Manipuri folk singer Mangka has joined hands with Portuguese group Cla for a song, proceeds from which are being donated to a foundation that helps carry out wishes of children with degenerative diseases.
The song, titled "Nura pakhang" (Eu E Tu), is part of T(H)REE, a cultural project that joins musicians from Portugal and several Asian countries, in unique musical partnerships.
The track has two different versions; one is of almost seven minutes, the other one is the radio edit version (just over four minutes).
"The song was launched in April. It is played on radio in Portugal and is available on the internet. But I will be able to distribute it after June. I never thought of earning a profit from this project. All the proceeds will go to Make a Wish Foundation," Mangka told IANS over phone from Manipur's capital Imphal.
Asked about the song's distribution plans, she said she is yet to think about it.
"Some channels, including from Delhi, have approached me to air it. But let's see," she said.
The performer of the Manipur-based Laihui Ensemble has teamed up with international artistes like Japan's shakuhachi player Hiromu Motonaga, cello player Nawa from Hawaii and dancer Leah from New York.
So, was it easy for the 20-year-old, who has feet firmly rooted in Manipuri culture, to bag an opportunity to collaborate with Cla, considered to be one of the best Portuguese bands?
"David Valentim is a Portuguese producer. How he spotted me... even I am unaware. He wrote a mail to me once about the project. He said it's a non-profit project, and without meeting each other, we can create a song."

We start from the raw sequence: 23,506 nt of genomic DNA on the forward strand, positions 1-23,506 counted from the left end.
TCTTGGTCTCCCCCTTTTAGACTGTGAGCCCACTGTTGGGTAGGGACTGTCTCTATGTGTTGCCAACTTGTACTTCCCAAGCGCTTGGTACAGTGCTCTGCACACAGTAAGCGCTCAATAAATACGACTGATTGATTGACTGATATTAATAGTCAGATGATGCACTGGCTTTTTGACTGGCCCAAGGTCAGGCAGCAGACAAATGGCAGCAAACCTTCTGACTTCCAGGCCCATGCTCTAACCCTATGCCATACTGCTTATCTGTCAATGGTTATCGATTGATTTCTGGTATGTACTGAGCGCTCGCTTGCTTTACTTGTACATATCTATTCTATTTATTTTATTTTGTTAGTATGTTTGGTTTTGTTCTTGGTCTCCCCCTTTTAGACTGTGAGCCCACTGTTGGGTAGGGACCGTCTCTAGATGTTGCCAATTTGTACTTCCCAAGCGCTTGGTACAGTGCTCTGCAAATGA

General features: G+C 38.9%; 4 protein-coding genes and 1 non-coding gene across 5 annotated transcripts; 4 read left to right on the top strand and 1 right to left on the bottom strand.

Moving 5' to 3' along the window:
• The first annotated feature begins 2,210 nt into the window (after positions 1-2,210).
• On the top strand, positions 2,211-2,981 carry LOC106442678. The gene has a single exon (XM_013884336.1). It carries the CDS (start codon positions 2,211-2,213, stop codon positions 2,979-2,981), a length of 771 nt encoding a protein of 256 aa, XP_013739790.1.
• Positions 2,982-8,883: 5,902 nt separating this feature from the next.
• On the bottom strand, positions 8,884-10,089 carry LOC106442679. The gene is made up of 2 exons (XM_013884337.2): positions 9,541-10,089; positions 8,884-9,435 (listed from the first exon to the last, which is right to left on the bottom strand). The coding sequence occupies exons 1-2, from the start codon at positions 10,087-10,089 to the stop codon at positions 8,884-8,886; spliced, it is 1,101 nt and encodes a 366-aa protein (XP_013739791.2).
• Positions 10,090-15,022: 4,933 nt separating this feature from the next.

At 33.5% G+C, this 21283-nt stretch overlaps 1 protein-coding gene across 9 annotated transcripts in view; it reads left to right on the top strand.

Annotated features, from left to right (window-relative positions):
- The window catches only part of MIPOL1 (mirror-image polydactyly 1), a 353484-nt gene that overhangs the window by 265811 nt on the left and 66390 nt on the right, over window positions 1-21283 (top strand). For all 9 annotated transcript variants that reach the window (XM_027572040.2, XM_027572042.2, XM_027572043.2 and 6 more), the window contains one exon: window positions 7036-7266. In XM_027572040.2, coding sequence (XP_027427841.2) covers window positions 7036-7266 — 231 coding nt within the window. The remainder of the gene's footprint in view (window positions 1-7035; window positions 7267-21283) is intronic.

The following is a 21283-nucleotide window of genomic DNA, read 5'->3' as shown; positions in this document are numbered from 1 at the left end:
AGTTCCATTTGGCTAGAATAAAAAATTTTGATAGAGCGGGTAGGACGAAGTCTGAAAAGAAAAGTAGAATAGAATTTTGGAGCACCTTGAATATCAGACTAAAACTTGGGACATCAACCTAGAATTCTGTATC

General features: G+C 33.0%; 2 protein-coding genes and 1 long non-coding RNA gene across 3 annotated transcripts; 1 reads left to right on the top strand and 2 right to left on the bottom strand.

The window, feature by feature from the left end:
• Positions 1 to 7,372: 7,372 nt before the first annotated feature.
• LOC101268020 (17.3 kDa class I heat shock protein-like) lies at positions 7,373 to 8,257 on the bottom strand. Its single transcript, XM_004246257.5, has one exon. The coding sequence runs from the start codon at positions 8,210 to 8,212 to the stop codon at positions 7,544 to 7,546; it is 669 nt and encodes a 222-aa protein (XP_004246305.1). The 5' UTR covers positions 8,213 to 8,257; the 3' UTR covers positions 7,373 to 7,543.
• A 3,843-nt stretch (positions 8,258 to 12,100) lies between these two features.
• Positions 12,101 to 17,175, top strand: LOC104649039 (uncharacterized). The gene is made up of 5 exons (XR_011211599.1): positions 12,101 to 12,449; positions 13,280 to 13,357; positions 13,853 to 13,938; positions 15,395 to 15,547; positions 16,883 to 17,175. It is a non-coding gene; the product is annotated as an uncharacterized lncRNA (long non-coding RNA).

"My father (Manipuri folk musician Mayanglambam Mangangsana) wrote and composed 'Nura pakhang', which is a love song, and sent it to David via mail. I haven't met any one of them. The video, which was shot in Manipur and Portugal, has been made by Romi Meitei. He met Cla," said Mangka.
The artistes couldn't record together. But that doesn't mean that there is no possibility of them touring together.
"David is trying hard to arrange a live performance. I would definitely like to do it. The venue and date are yet to be decided," said the Manipur born and bred artiste.
If all goes well, she might just work with artistes from Cambodia and Myanmar.
What about collaborations with local talent?
"Being a playback singer in Bollywood is not what I have in mind. I don't like the idea of me singing a song and someone else acting on it. I think all traditional folk music artistes should sing and perform.
"Traditional singers will be able to emote better than actors," says Mangka, who sings and features in the videos sporting traditional attire.
"Also, the thing is... in Manipur, you can't sing in Hindi. If they want me to sing, I can do so in my own language. But singing in Hindi would be a little uncomfortable for me," said the English Honours graduate.
She does, however, believe that language is no barrier.
"Music is a universal language, still each and every place has its own culture. It's best to follow our culture," said the singer.
She wears Manipuri culture on her sleeve, but the same can't be said about most youngsters in the northeastern state where one can easily spot the strong influence of rock music.
"My friends would always tease me for learning 'old ladies' songs as most people are either crazy about Manipuri film songs or rock music. Those comments used to make me feel embarrassed.
"After a while, my songs started airing on local radio stations. This was followed by public performances, and then people started appreciating them. It made me happy. It's rare to see people of my age learning this. But I always thought about bringing a change and so, focused on folk music," said Mangka.
(Natalia Ningthoujam can be contacted at firstname.lastname@example.org)
(This story has not been edited by Business Standard staff and is auto-generated from a syndicated feed.)